It’s a powerful statement to the life of a stage actor. Movie actors have it a little easier. Their legacy is preserved in film… forever. Unfortunately and fortunately, it’s the Academy Award-Winning performances of Jack Nicholson (McMurphy) and Louise Fletcher (Ratched) that haunt this stage version. Both Paul D’Addario (McMurphy) and Alexandra Main (Ratched) play it safe – following suit to the film depiction of their roles. It’s not wrong, but it just isn’t quite right. To quote Nurse Ratched, D’Addario and Main are “just fine.”

CUCKOOS#3 This show really belongs to the supporting crazies. Jay Worthington (Billy Bibbit) is a standout as a stuttering, vulnerable mama’s boy. Different from the film version of his character, Kent L. Joseph (Chief Bromden) narrates the crazy practices of the hospital in disturbing monologues. His ability to ball up his massive frame into a defenseless pile is amazing. David Fink (Martini) is hilarious in his delusional state. Guy Massey (Harding) is frighteningly sane as a crazy patient. With no real lines, Adam Rosowicz (Ruckly) delivers a memorable performance with inhumane sounds and physicality.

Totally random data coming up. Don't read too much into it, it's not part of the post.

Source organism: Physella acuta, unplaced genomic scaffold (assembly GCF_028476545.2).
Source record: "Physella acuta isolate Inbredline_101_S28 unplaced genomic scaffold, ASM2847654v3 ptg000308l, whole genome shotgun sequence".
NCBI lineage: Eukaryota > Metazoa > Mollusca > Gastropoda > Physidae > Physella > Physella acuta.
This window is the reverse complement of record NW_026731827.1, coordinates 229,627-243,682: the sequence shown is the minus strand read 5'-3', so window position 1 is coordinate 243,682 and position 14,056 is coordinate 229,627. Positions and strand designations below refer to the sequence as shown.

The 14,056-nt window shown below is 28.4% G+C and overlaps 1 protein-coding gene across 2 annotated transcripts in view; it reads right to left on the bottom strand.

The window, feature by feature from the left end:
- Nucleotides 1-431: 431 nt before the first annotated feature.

This cast is huge. The stage is small. Under the direction of John Kelly Connolly, the ensemble set up and break down chairs an insane amount of times. This stage “clean-up” throws off the pacing slightly and the scene transitions are clunky. The set, designed by Ian Zywica , is institutional, right down to the green “mental ward” paint choice. Kate Murphy designed the costumes which are a wonderful combo of old school nurses’ uniforms, 50’s cocktail dresses and pajama party. Whether it was Murphy’s or the actor’s decision, I loved Norman H. Tobin (Scanlon) appearing throughout the show with only one slipper on. Come on…that’s crazy!

Overall, this production tends to basically be a live version of the 1970’s movie, which makes it an entertaining gift available to be unwrapped through May 9th.
 

 

Rating: ★★½

 

 CUCKOOS#1

Running time: two hours and forty five minutes includes fifteen minute intermission and delayed start.  

Continue reading